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Sergio Garcia's incredible—and historic—playing streak comes to an end

November 27, 2022
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Jonathan Ferrey/LIV Golf

On July 4, 1999, in just his sixth professional start on the then European Tour (and a month before his breakout showdown with Tiger Woods at the PGA at Medinah), Sergio Garcia claimed a three-shot victory over Angel Cabrera at the Murphy’s Irish Open. It was the first of 16 wins for the Spaniard on the Old World Circuit, and in the moment propelled the then 19-year-old for the first time into the top 100 in the Official World Golf Ranking.

On Monday, for the first time since that maiden Euro Tour win, Garcia fell out of the top 100, dropping to No. 103 and ending an amazing streak that has lasted 23 years and 21 weeks (1,221 weeks overall). It was a milestone first noted by Twitter’s resident OWGR guru, @nosferatu.

The fall was in part self-afflicted. When Garcia chose to jump to the LIV Golf circuit this summer, bolting the DP World Tour and PGA Tour, where he won 11 times, the former Masters champion was cutting off the potential for playing in OWGR ranked events. When Garcia, now 42, played in the inaugural LIV Golf Invitational in June he was still ranked 55th. But since then, while playing in eight LIV events, he’s competed in only four tournaments that offer OWGR points, his best finish at T-48 at the BMW International.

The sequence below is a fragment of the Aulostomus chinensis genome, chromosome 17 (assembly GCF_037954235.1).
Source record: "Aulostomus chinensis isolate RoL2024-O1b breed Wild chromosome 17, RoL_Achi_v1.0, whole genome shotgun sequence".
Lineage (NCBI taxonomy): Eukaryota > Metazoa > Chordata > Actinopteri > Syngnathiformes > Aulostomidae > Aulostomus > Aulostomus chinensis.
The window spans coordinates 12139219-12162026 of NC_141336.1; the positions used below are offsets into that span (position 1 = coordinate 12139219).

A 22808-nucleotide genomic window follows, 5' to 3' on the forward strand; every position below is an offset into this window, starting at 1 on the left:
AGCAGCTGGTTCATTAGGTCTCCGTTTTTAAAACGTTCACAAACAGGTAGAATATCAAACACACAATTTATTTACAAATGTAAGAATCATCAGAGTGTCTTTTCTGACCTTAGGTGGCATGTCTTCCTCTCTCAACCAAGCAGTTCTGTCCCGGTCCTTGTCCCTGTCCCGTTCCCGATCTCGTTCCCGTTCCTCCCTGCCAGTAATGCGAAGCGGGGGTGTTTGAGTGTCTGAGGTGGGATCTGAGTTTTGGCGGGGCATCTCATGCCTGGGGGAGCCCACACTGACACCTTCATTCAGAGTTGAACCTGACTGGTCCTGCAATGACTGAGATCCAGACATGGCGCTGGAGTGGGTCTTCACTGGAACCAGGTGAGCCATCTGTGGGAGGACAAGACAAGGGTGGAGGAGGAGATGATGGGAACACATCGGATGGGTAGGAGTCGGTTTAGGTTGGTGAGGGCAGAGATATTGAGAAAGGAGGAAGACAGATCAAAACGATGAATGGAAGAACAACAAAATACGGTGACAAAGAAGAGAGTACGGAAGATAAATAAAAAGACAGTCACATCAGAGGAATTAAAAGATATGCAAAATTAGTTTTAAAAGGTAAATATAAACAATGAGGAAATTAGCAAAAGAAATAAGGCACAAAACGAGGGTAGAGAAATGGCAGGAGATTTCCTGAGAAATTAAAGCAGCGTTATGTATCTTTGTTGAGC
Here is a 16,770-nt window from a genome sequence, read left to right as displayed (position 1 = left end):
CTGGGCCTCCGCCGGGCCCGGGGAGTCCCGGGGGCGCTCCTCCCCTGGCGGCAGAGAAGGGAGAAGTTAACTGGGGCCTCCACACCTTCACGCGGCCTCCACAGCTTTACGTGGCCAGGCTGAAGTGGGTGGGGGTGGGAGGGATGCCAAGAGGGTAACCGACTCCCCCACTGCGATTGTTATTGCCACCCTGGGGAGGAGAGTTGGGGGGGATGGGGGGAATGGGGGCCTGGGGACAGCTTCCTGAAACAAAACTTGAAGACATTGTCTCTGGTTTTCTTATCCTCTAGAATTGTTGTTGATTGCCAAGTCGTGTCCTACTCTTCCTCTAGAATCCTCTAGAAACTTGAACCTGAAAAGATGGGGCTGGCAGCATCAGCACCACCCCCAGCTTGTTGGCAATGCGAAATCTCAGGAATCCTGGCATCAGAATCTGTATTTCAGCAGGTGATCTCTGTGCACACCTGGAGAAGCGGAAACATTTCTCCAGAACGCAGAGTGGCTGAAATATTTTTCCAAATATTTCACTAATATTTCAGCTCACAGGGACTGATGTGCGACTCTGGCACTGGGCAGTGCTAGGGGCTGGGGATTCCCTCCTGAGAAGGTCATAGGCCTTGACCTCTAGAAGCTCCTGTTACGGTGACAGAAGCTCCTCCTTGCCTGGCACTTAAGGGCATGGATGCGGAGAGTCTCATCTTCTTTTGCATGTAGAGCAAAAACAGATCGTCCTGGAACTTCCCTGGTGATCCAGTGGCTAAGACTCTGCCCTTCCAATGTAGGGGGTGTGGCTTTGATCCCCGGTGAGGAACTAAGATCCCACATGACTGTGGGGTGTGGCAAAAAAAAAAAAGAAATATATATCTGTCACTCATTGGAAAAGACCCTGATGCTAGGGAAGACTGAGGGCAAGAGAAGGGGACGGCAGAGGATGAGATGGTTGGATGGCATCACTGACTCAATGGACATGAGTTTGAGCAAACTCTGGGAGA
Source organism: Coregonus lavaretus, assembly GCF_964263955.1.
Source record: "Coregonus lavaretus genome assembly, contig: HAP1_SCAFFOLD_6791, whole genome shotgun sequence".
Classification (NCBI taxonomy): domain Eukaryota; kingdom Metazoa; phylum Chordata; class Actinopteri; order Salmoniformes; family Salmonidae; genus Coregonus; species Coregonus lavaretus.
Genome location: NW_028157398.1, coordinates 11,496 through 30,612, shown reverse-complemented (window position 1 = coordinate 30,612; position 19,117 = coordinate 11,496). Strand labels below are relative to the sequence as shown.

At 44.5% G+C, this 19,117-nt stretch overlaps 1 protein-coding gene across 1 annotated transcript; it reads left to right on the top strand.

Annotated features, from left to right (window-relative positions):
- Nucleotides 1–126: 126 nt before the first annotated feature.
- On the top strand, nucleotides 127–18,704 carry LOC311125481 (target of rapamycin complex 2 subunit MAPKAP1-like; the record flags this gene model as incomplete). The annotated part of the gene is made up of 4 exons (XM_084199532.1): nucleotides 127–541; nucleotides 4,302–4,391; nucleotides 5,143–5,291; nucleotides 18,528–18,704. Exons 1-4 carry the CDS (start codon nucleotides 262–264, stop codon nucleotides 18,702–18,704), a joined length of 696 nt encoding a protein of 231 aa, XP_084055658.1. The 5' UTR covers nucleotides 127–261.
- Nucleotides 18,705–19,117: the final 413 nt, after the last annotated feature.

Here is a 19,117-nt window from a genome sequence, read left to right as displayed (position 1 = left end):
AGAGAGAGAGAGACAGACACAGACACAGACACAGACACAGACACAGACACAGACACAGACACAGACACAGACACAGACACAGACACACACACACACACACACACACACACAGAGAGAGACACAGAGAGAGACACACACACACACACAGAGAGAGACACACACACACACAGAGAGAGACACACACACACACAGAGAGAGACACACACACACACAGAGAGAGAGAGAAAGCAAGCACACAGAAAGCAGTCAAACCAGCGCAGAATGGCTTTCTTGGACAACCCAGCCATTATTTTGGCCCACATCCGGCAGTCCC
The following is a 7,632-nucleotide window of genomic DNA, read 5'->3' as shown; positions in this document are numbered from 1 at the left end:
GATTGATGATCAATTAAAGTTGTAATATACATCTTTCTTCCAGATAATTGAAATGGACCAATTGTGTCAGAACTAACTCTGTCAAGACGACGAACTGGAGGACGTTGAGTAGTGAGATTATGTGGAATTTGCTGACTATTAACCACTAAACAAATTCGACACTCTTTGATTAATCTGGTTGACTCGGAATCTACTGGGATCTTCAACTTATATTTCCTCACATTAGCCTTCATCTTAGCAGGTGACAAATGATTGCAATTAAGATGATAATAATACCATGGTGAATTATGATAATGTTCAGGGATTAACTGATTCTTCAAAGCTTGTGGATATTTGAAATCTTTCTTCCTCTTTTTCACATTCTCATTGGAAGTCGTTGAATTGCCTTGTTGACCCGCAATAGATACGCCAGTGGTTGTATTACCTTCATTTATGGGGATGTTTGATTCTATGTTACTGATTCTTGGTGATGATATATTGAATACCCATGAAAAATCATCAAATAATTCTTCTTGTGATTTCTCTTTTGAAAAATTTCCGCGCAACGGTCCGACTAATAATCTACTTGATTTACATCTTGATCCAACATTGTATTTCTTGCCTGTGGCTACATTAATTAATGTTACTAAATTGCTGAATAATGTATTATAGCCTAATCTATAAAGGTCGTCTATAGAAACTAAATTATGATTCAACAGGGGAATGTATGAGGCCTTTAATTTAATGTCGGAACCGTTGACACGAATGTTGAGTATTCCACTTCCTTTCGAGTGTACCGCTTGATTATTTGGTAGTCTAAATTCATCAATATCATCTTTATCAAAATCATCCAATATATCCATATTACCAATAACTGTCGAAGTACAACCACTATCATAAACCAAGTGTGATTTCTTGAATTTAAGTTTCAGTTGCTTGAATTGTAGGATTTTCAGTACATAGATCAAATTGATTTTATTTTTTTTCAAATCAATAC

By quirk of when Garcia began his entertaining if not enigmatic professional career, he has played in parts of 1990s, 2000s, 2010s and 2020s. That makes him just the third golfer who can boast that he’s been inside the top 100 in four decades, joining Phil Mickelson and Vijay Singh.

Mickelson holds the record for the longest streak inside the top 100 at 1,439 weeks, or more than 27½ years (Aug. 22, 1993, when he won the International, until March 21, 2021). He returned after winning the PGA Championship in May 2021, but has been outside the top 100 since after the Open Championship in July. Like Garcia, Mickelson joined the LIV Golf circuit and hasn’t played in an OWGR-sanctioned event since St. Andrews.

Singh cracked the top 100 for the first time in Sept. 24, 1989. He fell out a few weeks later, then was in the top 100 continually from November 1989 until January 2011, a span of 1,105 straight weeks.

If or when Garcia might return to the top 100 is unclear. LIV Golf events have yet to be granted the ability to offer OWGR points, and Garcia is prohibited from playing PGA Tour events. He no longer holds membership on the DP World Tour and depending on a court ruling in February might be among the LIV golfers who will be prohibited from playing events on that tour moving forward in 2023.

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